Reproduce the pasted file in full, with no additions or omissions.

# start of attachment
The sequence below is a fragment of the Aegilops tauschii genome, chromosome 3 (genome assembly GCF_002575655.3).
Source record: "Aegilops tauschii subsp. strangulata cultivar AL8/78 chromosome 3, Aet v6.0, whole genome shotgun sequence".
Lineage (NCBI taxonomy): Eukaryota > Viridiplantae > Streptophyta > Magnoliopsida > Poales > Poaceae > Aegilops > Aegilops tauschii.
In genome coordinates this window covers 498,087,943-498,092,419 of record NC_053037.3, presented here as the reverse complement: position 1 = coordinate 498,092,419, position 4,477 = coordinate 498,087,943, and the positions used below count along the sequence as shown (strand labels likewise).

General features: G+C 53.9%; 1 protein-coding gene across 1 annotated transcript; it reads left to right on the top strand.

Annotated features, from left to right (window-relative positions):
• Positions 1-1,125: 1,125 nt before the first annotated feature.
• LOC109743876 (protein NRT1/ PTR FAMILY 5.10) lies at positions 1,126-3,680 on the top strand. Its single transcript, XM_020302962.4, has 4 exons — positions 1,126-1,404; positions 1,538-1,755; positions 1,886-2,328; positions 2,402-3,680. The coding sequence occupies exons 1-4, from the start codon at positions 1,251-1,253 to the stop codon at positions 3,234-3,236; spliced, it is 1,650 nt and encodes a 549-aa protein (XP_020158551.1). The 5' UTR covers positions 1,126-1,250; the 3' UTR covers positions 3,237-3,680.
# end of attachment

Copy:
The sequence below is a fragment of the Aegilops tauschii genome, chromosome 3 (genome assembly GCF_002575655.3).
Source record: "Aegilops tauschii subsp. strangulata cultivar AL8/78 chromosome 3, Aet v6.0, whole genome shotgun sequence".
Lineage (NCBI taxonomy): Eukaryota > Viridiplantae > Streptophyta > Magnoliopsida > Poales > Poaceae > Aegilops > Aegilops tauschii.
In genome coordinates this window covers 498,087,943-498,092,419 of record NC_053037.3, presented here as the reverse complement: position 1 = coordinate 498,092,419, position 4,477 = coordinate 498,087,943, and the positions used below count along the sequence as shown (strand labels likewise).

General features: G+C 53.9%; 1 protein-coding gene across 1 annotated transcript; it reads left to right on the top strand.

Annotated features, from left to right (window-relative positions):
• Positions 1-1,125: 1,125 nt before the first annotated feature.
• LOC109743876 (protein NRT1/ PTR FAMILY 5.10) lies at positions 1,126-3,680 on the top strand. Its single transcript, XM_020302962.4, has 4 exons — positions 1,126-1,404; positions 1,538-1,755; positions 1,886-2,328; positions 2,402-3,680. The coding sequence occupies exons 1-4, from the start codon at positions 1,251-1,253 to the stop codon at positions 3,234-3,236; spliced, it is 1,650 nt and encodes a 549-aa protein (XP_020158551.1). The 5' UTR covers positions 1,126-1,250; the 3' UTR covers positions 3,237-3,680.